A local roofer and his team helped us remove a problematic high branch as we know his sister and she asked if he could help. We’d like to give the team a thank you gift (in Australia we would usually give them a box of beer) but we wonder if they would prefer something else in France?
Any tradespeople out there who could tell me what would delight you as a thank you gift to show appreciation?
French workers probably couldn’t give a castlelmaine XXXX
In my experience, if they give their services free on a neighbourly basis - that is reward enough.
Having said that, a local retired farmer used his tractor to pull a delivery truck out of our field and we bought him a bottle of scotch - much to his sheer and genuine embarrassment!
We got towed out of a farm track once, maybe 20 years ago now, by the local farmer. The gendarme who organised the tow (he happened to be passing) suggested 10F, which would probably be the same in Euros now. I don’t think the farmer was embarrassed.
I would ask the sister, stressing how grateful you are for her and her brother’s kindness (because we all like to be appreciated) and asking how you can show your appreciation more tangibly. But I would tread carefully, as @graham says, because it shouldn’t be something of equivalent value.
Our lovely neighbours and us have always helped each other over the years, not expecting any reward, but a couple of favours I have done recently, taken their dog to the vet for her final visit because they couldn’t face it, let myself in with their key when they were away for the weekend to sprinkle a teaspoon of food in the fish tank (without letting the cats out, the thing I was most worried about), has produced on both occasions a bottle of rose even though, we are teetotal in this house which I thought she knew. I have accepted on both occasions with strong protestations (not because of the wine but because of the gift).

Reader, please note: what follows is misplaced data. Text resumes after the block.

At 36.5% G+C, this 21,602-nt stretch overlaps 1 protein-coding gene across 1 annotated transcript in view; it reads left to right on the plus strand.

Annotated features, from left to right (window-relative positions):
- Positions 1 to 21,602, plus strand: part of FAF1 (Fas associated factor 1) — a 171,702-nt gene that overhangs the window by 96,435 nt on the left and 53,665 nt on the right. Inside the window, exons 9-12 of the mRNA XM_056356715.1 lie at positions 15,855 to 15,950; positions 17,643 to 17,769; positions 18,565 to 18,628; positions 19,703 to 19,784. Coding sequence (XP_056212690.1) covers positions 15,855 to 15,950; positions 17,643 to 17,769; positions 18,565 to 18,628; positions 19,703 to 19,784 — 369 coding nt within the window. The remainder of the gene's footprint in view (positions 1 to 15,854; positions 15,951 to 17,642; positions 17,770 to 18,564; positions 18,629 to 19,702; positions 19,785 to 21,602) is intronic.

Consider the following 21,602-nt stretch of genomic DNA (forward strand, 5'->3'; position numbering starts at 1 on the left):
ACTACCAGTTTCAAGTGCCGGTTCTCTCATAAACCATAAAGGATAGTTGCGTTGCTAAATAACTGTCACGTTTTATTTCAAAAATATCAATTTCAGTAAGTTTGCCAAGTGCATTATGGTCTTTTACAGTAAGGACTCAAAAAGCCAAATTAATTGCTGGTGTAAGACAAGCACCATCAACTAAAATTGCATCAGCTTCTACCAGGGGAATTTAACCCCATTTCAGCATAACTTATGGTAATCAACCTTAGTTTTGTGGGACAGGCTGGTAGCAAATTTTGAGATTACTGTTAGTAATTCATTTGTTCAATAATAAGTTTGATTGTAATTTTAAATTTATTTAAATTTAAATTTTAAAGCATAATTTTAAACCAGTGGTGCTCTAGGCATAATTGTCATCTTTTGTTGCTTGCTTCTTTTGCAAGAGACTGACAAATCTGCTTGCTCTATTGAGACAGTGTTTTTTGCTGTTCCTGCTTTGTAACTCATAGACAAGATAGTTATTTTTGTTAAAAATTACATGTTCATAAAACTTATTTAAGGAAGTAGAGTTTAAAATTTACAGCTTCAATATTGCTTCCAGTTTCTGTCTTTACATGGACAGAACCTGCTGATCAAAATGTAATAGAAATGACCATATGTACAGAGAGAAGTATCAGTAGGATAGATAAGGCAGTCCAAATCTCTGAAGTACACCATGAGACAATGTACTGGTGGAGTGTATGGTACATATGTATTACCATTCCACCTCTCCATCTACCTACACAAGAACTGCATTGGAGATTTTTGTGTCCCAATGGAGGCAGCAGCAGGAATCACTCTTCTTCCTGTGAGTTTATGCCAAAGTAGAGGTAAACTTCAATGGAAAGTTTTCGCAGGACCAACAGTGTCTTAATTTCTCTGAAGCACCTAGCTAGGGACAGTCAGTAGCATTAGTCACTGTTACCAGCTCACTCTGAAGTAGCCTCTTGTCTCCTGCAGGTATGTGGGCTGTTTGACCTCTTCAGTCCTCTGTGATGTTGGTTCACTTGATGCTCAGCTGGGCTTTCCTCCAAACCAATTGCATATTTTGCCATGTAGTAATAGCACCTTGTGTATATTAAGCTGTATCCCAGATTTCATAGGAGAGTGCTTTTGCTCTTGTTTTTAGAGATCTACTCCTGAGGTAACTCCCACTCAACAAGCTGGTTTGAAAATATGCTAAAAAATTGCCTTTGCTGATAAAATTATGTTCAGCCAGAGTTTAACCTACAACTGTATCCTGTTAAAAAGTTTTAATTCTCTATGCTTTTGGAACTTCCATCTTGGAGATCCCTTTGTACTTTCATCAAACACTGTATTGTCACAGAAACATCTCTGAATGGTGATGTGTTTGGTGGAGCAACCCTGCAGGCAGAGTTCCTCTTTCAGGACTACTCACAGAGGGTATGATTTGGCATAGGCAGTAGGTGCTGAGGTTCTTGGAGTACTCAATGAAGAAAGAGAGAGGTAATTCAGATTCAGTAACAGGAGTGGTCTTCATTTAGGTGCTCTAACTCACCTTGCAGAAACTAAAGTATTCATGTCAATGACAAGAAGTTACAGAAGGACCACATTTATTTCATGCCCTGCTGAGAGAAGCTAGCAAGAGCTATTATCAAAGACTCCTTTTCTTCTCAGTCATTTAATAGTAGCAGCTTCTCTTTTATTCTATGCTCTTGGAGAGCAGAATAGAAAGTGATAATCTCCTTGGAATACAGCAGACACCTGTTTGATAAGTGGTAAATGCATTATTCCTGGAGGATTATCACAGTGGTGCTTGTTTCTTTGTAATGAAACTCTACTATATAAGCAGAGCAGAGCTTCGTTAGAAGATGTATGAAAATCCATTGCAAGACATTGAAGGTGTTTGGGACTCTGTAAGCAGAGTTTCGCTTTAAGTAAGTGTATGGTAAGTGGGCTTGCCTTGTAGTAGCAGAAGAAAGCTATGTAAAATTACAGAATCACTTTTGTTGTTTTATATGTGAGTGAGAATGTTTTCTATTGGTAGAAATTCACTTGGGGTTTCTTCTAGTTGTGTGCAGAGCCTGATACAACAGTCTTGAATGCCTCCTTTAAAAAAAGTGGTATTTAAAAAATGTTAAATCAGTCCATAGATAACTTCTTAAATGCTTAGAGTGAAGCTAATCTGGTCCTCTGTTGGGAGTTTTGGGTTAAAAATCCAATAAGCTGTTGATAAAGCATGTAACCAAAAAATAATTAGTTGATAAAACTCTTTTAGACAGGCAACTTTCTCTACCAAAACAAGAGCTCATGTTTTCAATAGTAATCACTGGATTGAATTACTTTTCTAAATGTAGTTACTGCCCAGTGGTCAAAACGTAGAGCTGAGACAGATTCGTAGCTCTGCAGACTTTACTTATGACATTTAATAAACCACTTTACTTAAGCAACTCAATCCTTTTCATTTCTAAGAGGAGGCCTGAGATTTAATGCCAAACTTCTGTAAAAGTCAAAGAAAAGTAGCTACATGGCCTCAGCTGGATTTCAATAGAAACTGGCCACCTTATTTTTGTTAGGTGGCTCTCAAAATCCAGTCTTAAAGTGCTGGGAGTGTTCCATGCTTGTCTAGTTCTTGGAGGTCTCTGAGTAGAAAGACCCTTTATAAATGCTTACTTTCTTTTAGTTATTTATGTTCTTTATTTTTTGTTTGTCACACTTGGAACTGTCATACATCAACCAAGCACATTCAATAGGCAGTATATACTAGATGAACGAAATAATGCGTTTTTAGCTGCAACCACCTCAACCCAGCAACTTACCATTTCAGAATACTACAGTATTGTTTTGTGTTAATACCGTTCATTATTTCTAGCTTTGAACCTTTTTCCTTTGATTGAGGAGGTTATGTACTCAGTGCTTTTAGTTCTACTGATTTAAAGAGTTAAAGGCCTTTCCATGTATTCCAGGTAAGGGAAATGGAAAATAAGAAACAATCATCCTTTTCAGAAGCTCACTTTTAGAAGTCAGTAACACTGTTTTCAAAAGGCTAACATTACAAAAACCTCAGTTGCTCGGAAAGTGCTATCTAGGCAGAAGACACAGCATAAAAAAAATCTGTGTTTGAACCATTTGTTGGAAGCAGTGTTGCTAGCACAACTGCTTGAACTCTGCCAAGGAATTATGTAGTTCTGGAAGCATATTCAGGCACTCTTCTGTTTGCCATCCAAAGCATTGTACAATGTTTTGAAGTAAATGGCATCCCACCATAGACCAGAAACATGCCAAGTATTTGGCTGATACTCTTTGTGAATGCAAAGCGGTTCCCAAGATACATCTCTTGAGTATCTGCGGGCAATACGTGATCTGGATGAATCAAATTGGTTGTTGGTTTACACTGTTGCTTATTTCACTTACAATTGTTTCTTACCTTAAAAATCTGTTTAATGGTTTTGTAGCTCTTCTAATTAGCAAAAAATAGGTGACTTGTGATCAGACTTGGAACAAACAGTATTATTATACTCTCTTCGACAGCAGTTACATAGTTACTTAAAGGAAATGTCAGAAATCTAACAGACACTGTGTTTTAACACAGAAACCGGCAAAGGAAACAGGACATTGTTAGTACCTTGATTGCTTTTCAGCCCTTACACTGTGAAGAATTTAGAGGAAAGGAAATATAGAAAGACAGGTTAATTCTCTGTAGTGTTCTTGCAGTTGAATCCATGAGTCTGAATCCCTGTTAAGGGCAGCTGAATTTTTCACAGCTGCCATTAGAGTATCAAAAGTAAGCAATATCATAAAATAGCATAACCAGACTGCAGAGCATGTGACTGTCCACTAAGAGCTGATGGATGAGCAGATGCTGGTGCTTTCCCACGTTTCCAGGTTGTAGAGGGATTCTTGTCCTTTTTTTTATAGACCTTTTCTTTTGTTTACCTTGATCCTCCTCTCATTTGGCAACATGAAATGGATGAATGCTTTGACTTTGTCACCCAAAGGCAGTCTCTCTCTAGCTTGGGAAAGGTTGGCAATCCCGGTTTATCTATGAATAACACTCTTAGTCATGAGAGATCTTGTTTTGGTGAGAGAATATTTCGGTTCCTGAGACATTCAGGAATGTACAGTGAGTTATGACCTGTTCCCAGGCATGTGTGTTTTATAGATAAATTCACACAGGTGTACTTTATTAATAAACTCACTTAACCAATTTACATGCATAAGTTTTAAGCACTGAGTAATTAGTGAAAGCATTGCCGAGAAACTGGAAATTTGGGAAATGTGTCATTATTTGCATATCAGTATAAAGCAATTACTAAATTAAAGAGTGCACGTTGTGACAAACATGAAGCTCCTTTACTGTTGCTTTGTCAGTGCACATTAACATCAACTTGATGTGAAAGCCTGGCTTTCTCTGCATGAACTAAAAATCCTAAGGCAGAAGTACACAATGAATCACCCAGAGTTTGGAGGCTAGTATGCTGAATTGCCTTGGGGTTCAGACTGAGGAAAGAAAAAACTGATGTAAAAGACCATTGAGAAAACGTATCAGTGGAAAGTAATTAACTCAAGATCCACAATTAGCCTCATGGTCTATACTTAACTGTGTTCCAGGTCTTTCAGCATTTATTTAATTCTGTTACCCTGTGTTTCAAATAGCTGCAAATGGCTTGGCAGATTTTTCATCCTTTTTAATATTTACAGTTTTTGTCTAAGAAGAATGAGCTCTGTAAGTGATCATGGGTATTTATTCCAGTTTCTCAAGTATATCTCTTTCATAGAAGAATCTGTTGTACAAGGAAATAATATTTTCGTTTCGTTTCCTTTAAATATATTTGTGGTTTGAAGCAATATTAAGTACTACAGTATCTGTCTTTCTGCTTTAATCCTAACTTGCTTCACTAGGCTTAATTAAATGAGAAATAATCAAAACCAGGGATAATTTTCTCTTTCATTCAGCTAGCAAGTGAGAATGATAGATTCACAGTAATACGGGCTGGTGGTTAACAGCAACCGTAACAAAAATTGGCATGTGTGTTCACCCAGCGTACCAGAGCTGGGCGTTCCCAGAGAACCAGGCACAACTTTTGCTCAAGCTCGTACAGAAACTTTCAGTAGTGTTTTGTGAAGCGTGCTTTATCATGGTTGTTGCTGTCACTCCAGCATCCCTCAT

@Bosh It isn’t the value, it is the thought, and I am sure it would be acceptable.
I take your point about giving alcohol to a recovering alcoholic, my wife has me as a barrier to her temptation, but I would never give money to someone who had done me a friendly favour. To my mind it devalues the thought behind the gift.
Having said that, I am sometimes offered money when delivering dogs but always refuse, and without taking offence, as normally I have been or will be reimbursed my true expenses. French people do often feel as if they owe me something and I do get local wine or cakey or biscuitty treats as a gesture of gratitude.
Some nice ‘weekend’ treat from the boulangerie will always work and avoids the potential embarrassment of giving alcohol to teetotallers. Mind you, with all our builders we know that they drink as there’s a bottle of red wine on site at lunchtime.
Strangely enough, most French people don’t drink cognac, they much prefer scotch, as shown in the supermarket aisles.
Here, we help each out on a regular basis, you never know when it might be you doing the helping.
For instance, our hens have been laying very well and our garden is full, so we share our bounty with our neighbours.
We had a bag of laying grain for the chickens given to us, wine and our baker neighbour makes us wonderful cakes.
Thank you for all the advice! In the end I waited until today and took a bottle of rosé to the sister (as she has always been very helpful and we haven’t known her for very long but remembered she drinks rosé) and a box of Grimbergen beer to the roofing team as I thought it would be easier to share beer cans with the team than a single bottle of scotch (and I checked with the sister that they do drink).
Both were unexpected but well received and appreciated